Non-profit citizen group Democracy Watch sent a letter to Alberta RCMP on Wednesday, asking police to investigate the government’s firing of the election commissioner and whether that constitutes obstructing justice.
Scroll down to read the full letter to EPS/RCMP from Democracy Watch.
“The Kenney cabinet firing the election commissioner was like firing a top police investigator and a judge to try to stop trials of people associated with the cabinet,” said Duff Conacher, co-founder of Democracy Watch.
“As a result, Democracy Watch’s opinion is that an obstruction of justice investigation is warranted because the Kenney cabinet unethically made false claims about its reasons for firing the election commissioner who was investigating Premier Kenney’s leadership campaign for violations and had found several UCP members guilty of violating the law.”
Through the Edmonton Police Service, Democracy Watch requested an investigation, overseen by a special prosecutor, into whether Jason Kenney’s cabinet obstructed justice by firing Lorne Gibson.
The group said the special prosecutor should not be chosen by the attorney general, his deputy minister or any Kenney cabinet minister or deputy minister.
“A special prosecutor is needed to oversee the investigation of the Kenney cabinet for possible obstruction of justice, and no cabinet minister nor anyone who serves at the pleasure of the cabinet can be involved in choosing the prosecutor as they all have a conflict of interest,” Conacher said.
As part of Bill 22, the United Conservative government said it ended Gibson’s contract to save money and limit duplication across government.
“This restructuring is about finding efficiencies and ensuring that we have the most defensible process and structure going forward,” Finance Minister Travis Toews said on Nov. 18. “This structural change will not affect ongoing investigations. We believe that it’s critical to protect the integrity of democracy in this province.”
However, the elimination of the position came under fire by the Opposition and other groups because Gibson was investigating the 2017 United Conservative leadership race, won by Jason Kenney, when he was fired.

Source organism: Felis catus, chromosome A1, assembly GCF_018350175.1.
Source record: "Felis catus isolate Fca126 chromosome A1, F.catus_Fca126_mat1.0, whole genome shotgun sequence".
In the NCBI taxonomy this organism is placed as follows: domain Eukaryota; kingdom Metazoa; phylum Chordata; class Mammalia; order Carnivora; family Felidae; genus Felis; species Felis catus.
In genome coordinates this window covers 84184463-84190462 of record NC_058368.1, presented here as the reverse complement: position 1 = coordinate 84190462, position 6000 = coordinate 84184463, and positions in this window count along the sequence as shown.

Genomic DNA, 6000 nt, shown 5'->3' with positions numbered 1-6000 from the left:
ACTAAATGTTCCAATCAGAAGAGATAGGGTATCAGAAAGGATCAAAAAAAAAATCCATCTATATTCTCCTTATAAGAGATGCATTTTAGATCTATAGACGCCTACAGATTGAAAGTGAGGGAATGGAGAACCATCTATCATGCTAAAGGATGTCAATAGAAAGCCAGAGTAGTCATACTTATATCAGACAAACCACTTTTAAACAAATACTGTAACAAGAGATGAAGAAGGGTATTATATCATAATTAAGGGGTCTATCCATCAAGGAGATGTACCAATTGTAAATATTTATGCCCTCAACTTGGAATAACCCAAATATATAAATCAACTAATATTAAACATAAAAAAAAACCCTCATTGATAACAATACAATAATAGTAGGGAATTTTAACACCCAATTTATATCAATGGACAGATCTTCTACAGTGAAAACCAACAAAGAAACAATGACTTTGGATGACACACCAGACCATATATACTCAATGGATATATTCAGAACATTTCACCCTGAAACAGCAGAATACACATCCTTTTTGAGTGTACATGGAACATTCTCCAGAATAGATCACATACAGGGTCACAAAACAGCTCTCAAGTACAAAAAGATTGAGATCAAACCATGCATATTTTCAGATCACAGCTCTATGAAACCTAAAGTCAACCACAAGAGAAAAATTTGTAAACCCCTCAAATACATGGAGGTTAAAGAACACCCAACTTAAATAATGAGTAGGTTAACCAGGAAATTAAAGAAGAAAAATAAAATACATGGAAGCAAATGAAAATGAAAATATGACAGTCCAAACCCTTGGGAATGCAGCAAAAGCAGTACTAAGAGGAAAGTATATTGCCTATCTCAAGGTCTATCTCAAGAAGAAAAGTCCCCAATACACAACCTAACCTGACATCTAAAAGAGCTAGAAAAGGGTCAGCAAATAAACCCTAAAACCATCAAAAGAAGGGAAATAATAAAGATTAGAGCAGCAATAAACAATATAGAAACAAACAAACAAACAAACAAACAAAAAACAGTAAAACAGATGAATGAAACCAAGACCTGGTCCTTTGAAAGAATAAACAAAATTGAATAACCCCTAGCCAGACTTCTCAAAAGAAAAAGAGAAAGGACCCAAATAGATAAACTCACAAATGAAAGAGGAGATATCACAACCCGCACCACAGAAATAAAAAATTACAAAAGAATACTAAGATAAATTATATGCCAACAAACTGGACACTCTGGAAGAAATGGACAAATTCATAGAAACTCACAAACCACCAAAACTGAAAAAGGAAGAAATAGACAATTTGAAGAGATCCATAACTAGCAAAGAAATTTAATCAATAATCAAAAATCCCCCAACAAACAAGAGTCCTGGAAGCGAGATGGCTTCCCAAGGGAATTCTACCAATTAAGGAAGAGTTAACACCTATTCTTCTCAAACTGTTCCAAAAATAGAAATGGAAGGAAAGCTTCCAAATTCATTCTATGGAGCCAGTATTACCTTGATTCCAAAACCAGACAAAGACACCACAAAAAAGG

The investigation focuses on the campaign of leadership candidate Jeff Callaway. Internal documents have revealed that Kenney’s campaign team worked in lockstep with Callaway’s campaign as Callaway attacked Kenney’s main rival, Brian Jean. Callaway dropped out of the race late to throw his support behind Kenney.
Gibson issued more than $200,000 in fines tied to fundraising violations in the Callaway campaign.
The UCP stressed all investigations would continue under the chief electoral officer, Glen Resler.
In early 2018, the former NDP government created a separate arm’s-length election commissioner to specifically investigate violations in fundraising and advertising. The New Democrats then hired Gibson. He was making $195,000 a year.
The speed at which Bill 22 passed all three readings also sparked outrage. Democracy Watch said “cabinet shoved the bill through in only three days.”
“Ten hours of debate. That’s how long it took this UCP government to dismantle democracy,” Opposition leader Rachel Notley said on Nov. 21.
“Today’s passage of Bill 22 is a black mark on this premier. Jason Kenney has turned the assembly into a bully pulpit… It is the most disgusting abuse of power in the history of Alberta.”
— With files from Dean Bennett, The Canadian Press